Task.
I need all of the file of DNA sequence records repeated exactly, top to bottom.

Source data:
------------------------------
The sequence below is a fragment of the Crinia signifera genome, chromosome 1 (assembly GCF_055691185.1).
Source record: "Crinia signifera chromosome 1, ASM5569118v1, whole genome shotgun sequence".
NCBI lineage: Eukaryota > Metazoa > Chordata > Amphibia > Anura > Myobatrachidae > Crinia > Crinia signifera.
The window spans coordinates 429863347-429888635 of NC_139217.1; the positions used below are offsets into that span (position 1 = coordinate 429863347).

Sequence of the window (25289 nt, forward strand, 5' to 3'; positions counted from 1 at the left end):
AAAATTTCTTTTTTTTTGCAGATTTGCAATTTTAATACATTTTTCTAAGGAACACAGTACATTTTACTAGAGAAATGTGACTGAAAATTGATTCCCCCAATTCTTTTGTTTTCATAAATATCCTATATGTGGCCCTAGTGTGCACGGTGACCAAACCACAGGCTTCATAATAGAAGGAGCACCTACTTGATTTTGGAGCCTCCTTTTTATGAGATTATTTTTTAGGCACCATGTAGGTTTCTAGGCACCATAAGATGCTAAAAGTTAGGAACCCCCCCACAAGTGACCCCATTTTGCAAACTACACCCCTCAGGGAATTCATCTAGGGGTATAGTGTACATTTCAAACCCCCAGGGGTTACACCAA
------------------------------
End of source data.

The sequence below is a fragment of the Crinia signifera genome, chromosome 1 (assembly GCF_055691185.1).
Source record: "Crinia signifera chromosome 1, ASM5569118v1, whole genome shotgun sequence".
NCBI lineage: Eukaryota > Metazoa > Chordata > Amphibia > Anura > Myobatrachidae > Crinia > Crinia signifera.
The window spans coordinates 429863347-429888635 of NC_139217.1; the positions used below are offsets into that span (position 1 = coordinate 429863347).

Sequence of the window (25289 nt, forward strand, 5' to 3'; positions counted from 1 at the left end):
AAAATTTCTTTTTTTTTGCAGATTTGCAATTTTAATACATTTTTCTAAGGAACACAGTACATTTTACTAGAGAAATGTGACTGAAAATTGATTCCCCCAATTCTTTTGTTTTCATAAATATCCTATATGTGGCCCTAGTGTGCACGGTGACCAAACCACAGGCTTCATAATAGAAGGAGCACCTACTTGATTTTGGAGCCTCCTTTTTATGAGATTATTTTTTAGGCACCATGTAGGTTTCTAGGCACCATAAGATGCTAAAAGTTAGGAACCCCCCCACAAGTGACCCCATTTTGCAAACTACACCCCTCAGGGAATTCATCTAGGGGTATAGTGTACATTTCAAACCCCCAGGGGTTACACCAA